The second is to go grocery shopping and buy foods that fall within the Whole30 framework. Buying fresh fruits and vegetables along with lean meats helps set the framework for success. Also buy convenient foods that you can use in “a pinch” such as frozen fruits and vegetables, or snacks that fall within the Whole30 rules. The third is to look at your calendar and see what social events might derail you and plan for those events.

How to Maintain Your Overall Nutrition After Whole30

One of the major hurdles that people face when following a Whole30 Diet is what to do after the initial 30 days. There are a few tools that people can utilize to help them maintain their overall nutrition after the Whole30 ends. The first is to have an off-ramp plan and not just go from “all-in” on day 30 to “off the wagon” on day 31.

A plan for the transition from a rigid diet structure to a more flexible one is key. The second is to take some of the core principles of the Whole30 diet framework and roll them into your daily life. Here are some of the principles that individuals can take from Whole30 and roll into their lives after the initial 30 days:

● Make whole, unprocessed foods a greater focus in your daily nutrition

● Emphasize fruits and vegetables

● Limit alcohol intake

● Have a plan and structure around your nutrition

Benefits of the Whole30 Diet

While Whole30 may feel restrictive and may not be sustainable over long periods, there are a lot of benefits from utilizing this approach. One benefit is that it can help reshape the way people view food.

Focusing on nutrient-dense, unprocessed foods can help people develop a better understanding of the actual nutrition in food. Another benefit is that adopting a whole, unprocessed food diet can help individuals lower overall calorie intake and lose weight.

Lastly, being able to stick to something for 30 days can help people develop self-efficacy around their nutrition and show them that they can change their habits positively.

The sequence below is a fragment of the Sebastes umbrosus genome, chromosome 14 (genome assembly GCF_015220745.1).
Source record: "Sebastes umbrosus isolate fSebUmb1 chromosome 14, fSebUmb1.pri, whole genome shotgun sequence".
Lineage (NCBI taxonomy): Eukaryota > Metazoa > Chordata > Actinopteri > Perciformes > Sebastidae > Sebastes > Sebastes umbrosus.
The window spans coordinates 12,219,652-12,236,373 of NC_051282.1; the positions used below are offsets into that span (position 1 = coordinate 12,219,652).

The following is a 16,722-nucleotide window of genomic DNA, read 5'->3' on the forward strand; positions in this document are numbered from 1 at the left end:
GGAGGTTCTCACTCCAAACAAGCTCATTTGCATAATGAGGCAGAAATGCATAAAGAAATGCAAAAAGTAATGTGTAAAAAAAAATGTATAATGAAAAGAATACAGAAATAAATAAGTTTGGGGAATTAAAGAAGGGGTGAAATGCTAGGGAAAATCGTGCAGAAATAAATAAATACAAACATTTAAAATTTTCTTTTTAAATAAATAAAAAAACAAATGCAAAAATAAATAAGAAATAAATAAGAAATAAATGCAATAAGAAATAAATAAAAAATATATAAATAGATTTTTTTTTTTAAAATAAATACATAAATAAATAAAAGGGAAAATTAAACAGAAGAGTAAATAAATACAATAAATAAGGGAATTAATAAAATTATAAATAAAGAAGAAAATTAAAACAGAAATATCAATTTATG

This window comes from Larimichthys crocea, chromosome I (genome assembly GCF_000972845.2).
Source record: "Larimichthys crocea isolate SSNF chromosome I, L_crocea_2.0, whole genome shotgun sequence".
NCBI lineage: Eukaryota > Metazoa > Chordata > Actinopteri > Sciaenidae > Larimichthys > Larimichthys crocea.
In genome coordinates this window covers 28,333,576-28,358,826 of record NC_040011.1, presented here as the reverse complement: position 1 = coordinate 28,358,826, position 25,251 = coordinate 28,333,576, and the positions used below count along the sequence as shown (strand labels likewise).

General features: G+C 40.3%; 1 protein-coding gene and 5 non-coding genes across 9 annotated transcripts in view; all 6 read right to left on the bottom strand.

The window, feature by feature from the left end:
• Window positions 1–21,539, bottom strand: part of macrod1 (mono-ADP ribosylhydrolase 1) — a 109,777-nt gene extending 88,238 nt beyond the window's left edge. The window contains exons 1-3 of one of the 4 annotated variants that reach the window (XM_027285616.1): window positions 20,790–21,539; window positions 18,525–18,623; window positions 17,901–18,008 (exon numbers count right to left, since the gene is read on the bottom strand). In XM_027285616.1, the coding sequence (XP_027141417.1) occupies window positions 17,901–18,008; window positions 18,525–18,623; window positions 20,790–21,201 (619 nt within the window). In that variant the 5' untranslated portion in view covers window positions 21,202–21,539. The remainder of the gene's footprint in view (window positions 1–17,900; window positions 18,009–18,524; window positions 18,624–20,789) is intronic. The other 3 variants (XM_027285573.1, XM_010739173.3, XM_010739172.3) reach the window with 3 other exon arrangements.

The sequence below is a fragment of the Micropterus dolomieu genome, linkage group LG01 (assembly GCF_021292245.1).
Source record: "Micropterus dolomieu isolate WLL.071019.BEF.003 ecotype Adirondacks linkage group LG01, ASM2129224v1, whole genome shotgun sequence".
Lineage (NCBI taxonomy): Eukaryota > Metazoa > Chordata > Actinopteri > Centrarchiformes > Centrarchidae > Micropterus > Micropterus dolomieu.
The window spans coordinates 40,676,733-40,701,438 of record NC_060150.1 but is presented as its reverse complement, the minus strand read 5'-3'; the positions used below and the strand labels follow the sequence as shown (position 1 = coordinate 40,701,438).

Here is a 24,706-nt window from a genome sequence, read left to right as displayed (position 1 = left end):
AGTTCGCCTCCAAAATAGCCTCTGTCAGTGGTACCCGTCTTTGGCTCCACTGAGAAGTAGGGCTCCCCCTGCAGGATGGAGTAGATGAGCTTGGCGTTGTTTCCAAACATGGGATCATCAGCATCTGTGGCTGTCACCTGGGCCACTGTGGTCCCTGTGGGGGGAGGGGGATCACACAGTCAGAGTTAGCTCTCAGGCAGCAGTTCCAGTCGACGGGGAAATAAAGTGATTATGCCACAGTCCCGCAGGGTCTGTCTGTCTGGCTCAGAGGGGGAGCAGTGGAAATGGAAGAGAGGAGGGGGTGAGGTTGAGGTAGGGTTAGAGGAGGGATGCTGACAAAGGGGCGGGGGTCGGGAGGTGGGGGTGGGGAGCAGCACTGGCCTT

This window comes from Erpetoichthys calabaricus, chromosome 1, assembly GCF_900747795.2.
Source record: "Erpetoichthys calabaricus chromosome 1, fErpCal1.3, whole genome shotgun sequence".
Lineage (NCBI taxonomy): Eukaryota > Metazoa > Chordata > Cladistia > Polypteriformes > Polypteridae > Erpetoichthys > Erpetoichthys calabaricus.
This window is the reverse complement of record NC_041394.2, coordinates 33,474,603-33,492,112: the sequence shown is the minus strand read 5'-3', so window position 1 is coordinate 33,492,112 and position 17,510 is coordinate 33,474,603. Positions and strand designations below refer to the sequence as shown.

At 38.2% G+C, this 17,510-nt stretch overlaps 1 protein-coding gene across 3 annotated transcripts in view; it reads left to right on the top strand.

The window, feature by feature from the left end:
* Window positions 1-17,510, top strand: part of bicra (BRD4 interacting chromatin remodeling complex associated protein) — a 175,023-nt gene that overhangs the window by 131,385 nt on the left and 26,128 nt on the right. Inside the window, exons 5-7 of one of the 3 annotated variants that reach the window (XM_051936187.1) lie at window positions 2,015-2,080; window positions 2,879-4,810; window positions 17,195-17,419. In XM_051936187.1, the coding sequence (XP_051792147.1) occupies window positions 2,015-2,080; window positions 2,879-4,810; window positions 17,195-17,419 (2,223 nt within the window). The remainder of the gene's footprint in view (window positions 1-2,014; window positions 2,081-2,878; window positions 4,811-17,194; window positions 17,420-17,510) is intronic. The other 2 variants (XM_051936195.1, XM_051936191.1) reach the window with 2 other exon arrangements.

The Whole30 Diet has been a popular weight loss diet over the last several decades and focuses on eliminating processed foods and other food groups such as grains, legumes, soy, and dairy. The diet does have a very strict framework that can be difficult for people to follow without preparation and having a plan for how to handle social situations.

However, there are several benefits to the diet as well. It can be used successfully to lose weight, help teach people about food quality, and help retrain food habits in a relatively short time frame. The Whole30 Diet should be viewed as a tool that may work in some situations but may not work in others.

The Author

Brad Dieter

Brad Dieter

Brad is a trained Exercise Physiologist, Molecular Biologist, and Biostatistician. He received his B.A. from Washington State University and a Masters of Science in Biomechanics at the University of Idaho, and completed his PhD at the University of Idaho. He completed his post-doctoral fellowship in translational science at Providence Medical Research Center, Providence Sacred Heart Medical Center and Children’s Hospital where he studied how metabolism and inflammation regulate molecular mechanisms disease and was involved in discovering novel therapeutics for diabetic complications. Currently, Dr. Dieter is the Chief Scientific Advisor at Outplay Inc and Harness Biotechnologies, is co-owner of Macros Inc and is active in health technology and biotechnology. In addition, he is passionate about scientific outreach and educating the public through his role on Scientific Advisory Boards and regular writing on health, nutrition, and supplementation. Want to learn more in Brad's areas of expertise? Check out his NASM product recommendations.